A while back my then-boyfriend and I were invited out to a lovely dinner with a new group of friends. I was excited to try the restaurant and get to know some new people in our neighborhood. However, during a lull in the conversation, I jumped in to introduce a topic that I thought would be fun and exciting. It was not, and I learned a valuable lesson about sharing too many of your interests when you’re first getting to know people.
The topic I introduced with glee was the terrible movie Murder on the Cape, which I had just watched on Netflix that snowy day and which I have since watched perhaps four additional times. I suspect that this is more than anyone else has ever watched Murder on the Cape, because it is a very bad movie but maybe not bad enough to qualify as “so bad it’s good.” To some people! I obviously think it’s very enjoyable, because I’ve wasted about seven and a half hours of my life watching and rewatching it. Not alone, for the record — after my delightful first experience with it, I have insisted that several people close to me watch it with me in the hopes of spreading my joy. This has met with mixed results, ranging from “yeah, I guess this is pretty funny” to “please let me leave the room, I don’t know why we’re doing this.”
I have had to resign myself to the fact that the magic of Murder on the Cape just doesn’t work on everyone. And yet here I am, sharing it with you.
If you really love bad movies — like you have a serious passion for them, like you’ve never seen Goodfellas or The Shawshank Redemption but have watched The Room many times, not that that’s a real example from my own life or anything — then I would encourage you to seek this one out, if only because I’m planning on spoiling some of the filmmakers’ most bizarre choices. (It’s on Amazon Prime now, having sadly been removed from Netflix, probably because only one person was streaming it and that person was me.)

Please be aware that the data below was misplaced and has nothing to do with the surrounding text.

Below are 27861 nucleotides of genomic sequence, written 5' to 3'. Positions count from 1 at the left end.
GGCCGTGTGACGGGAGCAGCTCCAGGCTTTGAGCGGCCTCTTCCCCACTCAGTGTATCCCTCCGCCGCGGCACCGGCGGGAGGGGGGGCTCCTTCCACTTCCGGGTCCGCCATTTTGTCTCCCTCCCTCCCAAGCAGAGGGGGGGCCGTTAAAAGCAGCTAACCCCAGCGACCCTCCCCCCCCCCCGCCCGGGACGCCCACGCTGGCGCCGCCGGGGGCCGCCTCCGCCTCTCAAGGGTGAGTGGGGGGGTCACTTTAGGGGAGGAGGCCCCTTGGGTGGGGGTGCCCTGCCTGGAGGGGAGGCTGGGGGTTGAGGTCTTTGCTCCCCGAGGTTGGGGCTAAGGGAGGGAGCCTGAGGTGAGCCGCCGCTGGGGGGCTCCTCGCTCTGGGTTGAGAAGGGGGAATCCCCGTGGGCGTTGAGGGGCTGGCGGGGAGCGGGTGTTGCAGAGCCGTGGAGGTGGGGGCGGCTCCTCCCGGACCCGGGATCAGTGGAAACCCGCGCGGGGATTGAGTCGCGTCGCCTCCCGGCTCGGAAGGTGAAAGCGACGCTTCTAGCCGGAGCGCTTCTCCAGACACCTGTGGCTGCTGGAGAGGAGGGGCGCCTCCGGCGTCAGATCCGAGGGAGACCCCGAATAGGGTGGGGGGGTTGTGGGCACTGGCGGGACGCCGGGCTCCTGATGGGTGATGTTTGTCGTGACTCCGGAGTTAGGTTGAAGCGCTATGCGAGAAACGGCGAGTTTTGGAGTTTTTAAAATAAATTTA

Now, I personally was on board with the film immediately, because it begins with a truly morose song called “Oh, Death.” The opening sequence goes on way too long, so we get more time to appreciate the singer wailing “O death! O death! Oh, have you lost your sting?” It’s a hell of a way to open your film.
Half the cast and crew named in the opening credits have the same last name, which is always a good sign. The most professional movie making is conducted by rounding up your entire extended family and giving them all jobs on set.
Our story concerns the torrid romance of Mike Luna and Elizabeth Baldwin. Mike is a rugged flannel shirt with a beard who delivers firewood to Elizabeth’s house with the help of an overacting buffoon named Sammy. Elizabeth asks if Mike can help her get the fire started inside, but the only sparks that fly are the ones in the fireplace as the two swap lines as wooden as the logs Mike hauls in. The actress playing Elizabeth has a way of making all of her dialogue sound sarcastic, which is not appealing, and the actor playing Mike is also there. They exchange polite exposition in Elizabeth’s unlit living room, a colorless and dim meeting of two colorless, dim people.
The framing in this movie is consistently stunning.